Subversion uses its internal diff engine, which produces unified diff format, by default. If you want diff output in a different format, specify an external diff program using --diff-cmd and pass any flags you'd like to it using the --extensions (-x) option. For example, to see local differences in file foo.c in context output format while ignoring case differences, you might run svn diff --diff-cmd /usr/bin/diff --extensions '-i' foo.c.


假定我们在看svn diff的输出,你发现对某个文件的所有修改都是错误的,或许你根本不应该修改这个文件,或者是从开头重新修改会更加容易。

这是使用svn revert的好机会:

$ svn revert README
Reverted 'README'

Subversion reverts the file to its premodified state by overwriting it with the cached “pristine” copy from the .svn area. But also note that svn revert can undo any scheduled operations—for example, you might decide that you don't want to add a new file after all:

$ svn status foo
?      foo

$ svn add foo
A         foo

$ svn revert foo
Reverted 'foo'

$ svn status foo
?      foo


svn revertITEM的效果与删除ITEM然后执行svn update -r BASEITEM完全一样,但是,如果你使用svn revert它不必通知版本库就可以恢复文件。


$ svn status README

$ svn delete README
D         README

$ svn revert README
Reverted 'README'

$ svn status README


我们可以使用svn status -u来预测冲突,当你运行svn update一些有趣的事情发生了:

$ svn update
Conflict discovered in 'bar.c'.
Select: (p) postpone, (df) diff-full, (e) edit,
        (h) help for more options:


But the next two lines are part of a feature (new in Subversion 1.5) called interactive conflict resolution. This means that the changes from the server overlapped with your own, and you have the opportunity to resolve this conflict. The most commonly used options are displayed, but you can see all of the options by typing h:

  (p)  postpone    - mark the conflict to be resolved later
  (df) diff-full   - show all changes made to merged file
  (e)  edit        - change merged file in an editor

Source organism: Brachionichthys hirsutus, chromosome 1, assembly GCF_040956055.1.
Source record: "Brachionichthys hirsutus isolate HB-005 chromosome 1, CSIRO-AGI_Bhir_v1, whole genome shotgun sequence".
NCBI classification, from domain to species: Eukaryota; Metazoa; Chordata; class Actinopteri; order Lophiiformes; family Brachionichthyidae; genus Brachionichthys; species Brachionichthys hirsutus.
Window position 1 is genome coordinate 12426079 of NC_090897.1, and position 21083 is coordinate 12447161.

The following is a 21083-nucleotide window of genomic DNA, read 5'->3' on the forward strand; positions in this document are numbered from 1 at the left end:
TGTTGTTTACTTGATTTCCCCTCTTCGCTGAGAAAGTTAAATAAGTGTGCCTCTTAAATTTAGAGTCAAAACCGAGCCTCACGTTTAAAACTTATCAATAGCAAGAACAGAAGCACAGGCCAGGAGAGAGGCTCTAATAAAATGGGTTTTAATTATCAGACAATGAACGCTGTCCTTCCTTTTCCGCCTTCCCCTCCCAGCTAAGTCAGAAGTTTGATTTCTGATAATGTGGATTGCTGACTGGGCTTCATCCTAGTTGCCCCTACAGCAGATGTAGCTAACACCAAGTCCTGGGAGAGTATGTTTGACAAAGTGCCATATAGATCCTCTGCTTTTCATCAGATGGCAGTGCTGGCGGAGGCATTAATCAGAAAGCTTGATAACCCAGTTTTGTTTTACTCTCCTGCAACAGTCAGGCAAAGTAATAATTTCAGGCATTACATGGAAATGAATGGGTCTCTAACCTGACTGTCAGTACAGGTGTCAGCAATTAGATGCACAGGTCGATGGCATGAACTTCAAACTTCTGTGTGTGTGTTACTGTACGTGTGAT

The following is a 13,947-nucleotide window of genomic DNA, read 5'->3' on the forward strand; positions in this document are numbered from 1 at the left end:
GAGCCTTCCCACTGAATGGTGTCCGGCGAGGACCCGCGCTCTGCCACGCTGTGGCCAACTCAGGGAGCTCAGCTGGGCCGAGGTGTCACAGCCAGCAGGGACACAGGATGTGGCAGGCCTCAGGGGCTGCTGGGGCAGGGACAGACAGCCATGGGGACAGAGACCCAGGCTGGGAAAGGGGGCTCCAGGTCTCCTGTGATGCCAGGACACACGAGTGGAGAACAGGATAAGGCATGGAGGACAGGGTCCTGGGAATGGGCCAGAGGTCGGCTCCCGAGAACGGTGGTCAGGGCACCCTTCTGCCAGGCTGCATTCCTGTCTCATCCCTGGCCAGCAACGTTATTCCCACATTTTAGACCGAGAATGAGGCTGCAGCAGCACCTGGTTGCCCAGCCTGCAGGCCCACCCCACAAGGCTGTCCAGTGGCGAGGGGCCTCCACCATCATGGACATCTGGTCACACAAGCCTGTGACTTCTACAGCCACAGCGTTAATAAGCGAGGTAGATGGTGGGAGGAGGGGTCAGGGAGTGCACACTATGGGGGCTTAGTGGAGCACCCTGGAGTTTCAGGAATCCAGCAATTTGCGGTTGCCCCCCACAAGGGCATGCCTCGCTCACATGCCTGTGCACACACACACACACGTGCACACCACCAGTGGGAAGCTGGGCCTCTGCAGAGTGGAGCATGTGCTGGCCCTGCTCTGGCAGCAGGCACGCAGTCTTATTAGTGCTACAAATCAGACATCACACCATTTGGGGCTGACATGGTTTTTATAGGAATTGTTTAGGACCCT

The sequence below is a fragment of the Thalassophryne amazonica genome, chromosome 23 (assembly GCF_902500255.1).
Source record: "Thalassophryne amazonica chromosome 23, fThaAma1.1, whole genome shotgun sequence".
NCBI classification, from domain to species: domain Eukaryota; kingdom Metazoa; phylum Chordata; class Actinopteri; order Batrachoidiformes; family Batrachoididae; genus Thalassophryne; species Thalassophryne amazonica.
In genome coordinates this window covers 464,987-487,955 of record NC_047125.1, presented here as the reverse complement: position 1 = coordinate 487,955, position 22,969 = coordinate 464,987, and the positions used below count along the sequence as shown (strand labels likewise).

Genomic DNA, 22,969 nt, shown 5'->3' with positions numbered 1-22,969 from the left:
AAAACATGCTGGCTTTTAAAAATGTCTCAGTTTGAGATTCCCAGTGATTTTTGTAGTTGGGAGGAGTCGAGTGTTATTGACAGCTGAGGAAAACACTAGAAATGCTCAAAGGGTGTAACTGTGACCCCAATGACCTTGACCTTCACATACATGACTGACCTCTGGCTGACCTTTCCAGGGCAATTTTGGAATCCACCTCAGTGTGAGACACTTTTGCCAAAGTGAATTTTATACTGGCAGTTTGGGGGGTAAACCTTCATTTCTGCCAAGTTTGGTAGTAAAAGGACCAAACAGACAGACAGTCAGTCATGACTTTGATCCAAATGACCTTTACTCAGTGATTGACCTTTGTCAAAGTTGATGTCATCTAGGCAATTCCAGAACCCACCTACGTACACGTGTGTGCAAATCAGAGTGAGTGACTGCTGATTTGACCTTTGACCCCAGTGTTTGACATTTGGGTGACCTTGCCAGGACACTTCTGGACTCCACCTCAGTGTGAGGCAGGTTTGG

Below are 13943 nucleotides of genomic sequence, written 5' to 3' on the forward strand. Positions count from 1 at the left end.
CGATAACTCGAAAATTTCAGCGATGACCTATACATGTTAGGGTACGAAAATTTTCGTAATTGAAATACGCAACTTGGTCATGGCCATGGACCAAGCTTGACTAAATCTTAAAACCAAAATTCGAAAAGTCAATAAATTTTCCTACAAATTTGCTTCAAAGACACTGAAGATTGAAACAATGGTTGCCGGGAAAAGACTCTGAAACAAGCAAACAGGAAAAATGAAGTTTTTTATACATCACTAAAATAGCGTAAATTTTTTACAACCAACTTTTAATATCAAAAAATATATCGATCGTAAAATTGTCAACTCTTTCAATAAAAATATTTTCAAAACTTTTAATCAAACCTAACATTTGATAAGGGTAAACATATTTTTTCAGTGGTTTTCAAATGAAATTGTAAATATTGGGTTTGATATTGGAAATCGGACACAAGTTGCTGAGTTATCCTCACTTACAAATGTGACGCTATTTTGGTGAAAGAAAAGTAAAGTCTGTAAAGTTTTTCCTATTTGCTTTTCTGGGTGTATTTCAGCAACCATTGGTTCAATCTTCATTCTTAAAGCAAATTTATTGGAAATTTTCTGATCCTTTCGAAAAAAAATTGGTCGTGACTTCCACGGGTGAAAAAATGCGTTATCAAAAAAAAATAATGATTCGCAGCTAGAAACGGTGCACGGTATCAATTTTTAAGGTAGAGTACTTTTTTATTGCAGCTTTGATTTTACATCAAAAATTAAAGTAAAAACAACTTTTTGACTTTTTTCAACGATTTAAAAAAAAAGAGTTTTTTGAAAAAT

(r)  resolved    - accept merged version of file
  (mf) mine-full   - accept my version of entire file (ignore their changes)
  (tf) theirs-full - accept their version of entire file (lose my changes)
  (l)  launch      - launch external tool to resolve conflict
  (h)  help        - show this list

Let's briefly review each of these options before we go into detail on what each option means.


Leave the file in a conflicted state for you to resolve after your update is complete.


Display the differences between the base revision and the conflicted file itself in unified diff format.


Open the file in conflict with your favorite editor, as set in the environment variable EDITOR.


After editing a file, tell svn that you've resolved the conflicts in the file and that it should accept the current contents—basically that you've “resolved” the conflict.


Discard the newly received changes from the server and use only your local changes for the file under review.


Discard your local changes to the file under review and use only the newly received changes from the server.


Launch an external program to perform the conflict resolution. This requires a bit of preparation beforehand.


Show the list of all possible commands you can use in interactive conflict resolution.

We'll cover these commands in more detail now, grouping them together by related functionality.

Viewing conflict differences interactively

Before deciding how to attack a conflict interactively, odds are that you'd like to see what exactly is in conflict, and the diff command (d) is what you'll use for this:

Select: (p) postpone, (df) diff-full, (e) edit,
        (h)elp for more options : d
--- .svn/text-base/sandwich.txt.svn-base      Tue Dec 11 21:33:57 2007
+++ .svn/tmp/tempfile.32.tmp     Tue Dec 11 21:34:33 2007
@@ -1 +1,5 @@
-Just buy a sandwich.
+<<<<<<< .mine
+Go pick up a cheesesteak.
+Bring me a taco!
+>>>>>>> .r32

The first line of the diff content shows the previous contents of the working copy (the BASE revision), the next content line is your change, and the last content line is the change that was just received from the server (usually the HEAD revision). With this information in hand, you're ready to move on to the next action.

Resolving conflict differences interactively

There are four different ways to resolve conflicts interactively—two of which allow you to selectively merge and edit changes, and two of which allow you to simply pick a version of the file and move along.